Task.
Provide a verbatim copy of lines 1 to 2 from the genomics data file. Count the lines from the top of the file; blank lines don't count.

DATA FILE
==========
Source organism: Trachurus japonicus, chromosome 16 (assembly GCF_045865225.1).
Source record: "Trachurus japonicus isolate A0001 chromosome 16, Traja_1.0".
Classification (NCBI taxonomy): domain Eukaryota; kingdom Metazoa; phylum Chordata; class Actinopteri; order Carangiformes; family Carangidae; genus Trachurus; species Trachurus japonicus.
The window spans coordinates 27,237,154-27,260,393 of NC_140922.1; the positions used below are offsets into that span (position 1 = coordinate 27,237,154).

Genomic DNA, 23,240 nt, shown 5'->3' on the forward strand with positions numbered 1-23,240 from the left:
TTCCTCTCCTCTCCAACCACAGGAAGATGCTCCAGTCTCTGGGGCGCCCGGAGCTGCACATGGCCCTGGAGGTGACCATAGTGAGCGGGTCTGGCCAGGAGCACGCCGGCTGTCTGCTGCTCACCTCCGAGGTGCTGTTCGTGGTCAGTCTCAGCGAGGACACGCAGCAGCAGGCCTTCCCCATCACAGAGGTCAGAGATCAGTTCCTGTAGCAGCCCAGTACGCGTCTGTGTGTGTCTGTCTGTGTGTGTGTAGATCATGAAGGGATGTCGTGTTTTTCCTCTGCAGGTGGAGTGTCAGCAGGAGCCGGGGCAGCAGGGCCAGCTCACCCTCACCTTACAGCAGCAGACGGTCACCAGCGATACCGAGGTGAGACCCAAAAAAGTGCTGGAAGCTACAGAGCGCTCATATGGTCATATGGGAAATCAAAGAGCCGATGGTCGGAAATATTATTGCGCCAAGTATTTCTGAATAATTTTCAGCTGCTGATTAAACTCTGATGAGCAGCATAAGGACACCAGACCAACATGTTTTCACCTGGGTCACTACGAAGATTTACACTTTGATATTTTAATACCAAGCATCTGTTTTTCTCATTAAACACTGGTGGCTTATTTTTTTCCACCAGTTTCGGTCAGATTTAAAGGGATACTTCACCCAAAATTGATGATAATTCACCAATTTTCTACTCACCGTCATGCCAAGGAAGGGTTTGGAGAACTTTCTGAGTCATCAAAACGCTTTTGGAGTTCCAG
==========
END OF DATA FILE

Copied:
Source organism: Trachurus japonicus, chromosome 16 (assembly GCF_045865225.1).
Source record: "Trachurus japonicus isolate A0001 chromosome 16, Traja_1.0".